In this book Dr. Harvey shows that if we broaden our comprehension of feudalism, the economic developments of the Byzantine empire and the medieval West were far more comparable than Byzantine historians have been prepared to admit. Previous interpretations have linked economic trends too closely to the political fortunes of the state, and have consequently regarded the twelfth century as a period of economic stagnation. Yet there is considerable evidence that during this period, the empire's population expanded, agricultural production intensified, coinage in circulation increased, and towns revived. Dr. Harvey's conclusions will affect all future interpretations of the general course of Byzantine history. and call for a reassessment of the whole nature and social structure of the Byzantine economy.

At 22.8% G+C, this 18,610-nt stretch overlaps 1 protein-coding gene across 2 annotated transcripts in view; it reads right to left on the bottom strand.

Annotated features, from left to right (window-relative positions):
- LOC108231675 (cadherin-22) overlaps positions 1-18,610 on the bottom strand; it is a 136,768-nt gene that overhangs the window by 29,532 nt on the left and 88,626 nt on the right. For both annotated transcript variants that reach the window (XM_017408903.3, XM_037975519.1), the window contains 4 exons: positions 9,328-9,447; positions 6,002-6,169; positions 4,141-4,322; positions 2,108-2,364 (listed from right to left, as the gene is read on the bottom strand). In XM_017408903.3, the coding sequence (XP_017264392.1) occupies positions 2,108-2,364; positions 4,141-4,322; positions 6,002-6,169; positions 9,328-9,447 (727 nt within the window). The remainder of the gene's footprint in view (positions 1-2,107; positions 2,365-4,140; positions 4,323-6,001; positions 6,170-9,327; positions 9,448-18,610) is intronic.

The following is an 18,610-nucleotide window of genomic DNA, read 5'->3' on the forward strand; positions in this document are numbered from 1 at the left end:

|Publisher:||Cambridge University Press|
|Product dimensions:||5.98(w) x 9.02(h) x 0.71(d)|
Table of ContentsAcknowledgements; Abbreviations; Glossary; Maps; Introduction; 1. The early medieval period; 2. Demographic growth and social relations; 3. Taxation and monetary circulation; 4. Agricultural production; 5. The pattern of demand; 6. Interaction between town and country; Conclusion; Bibliography; Index.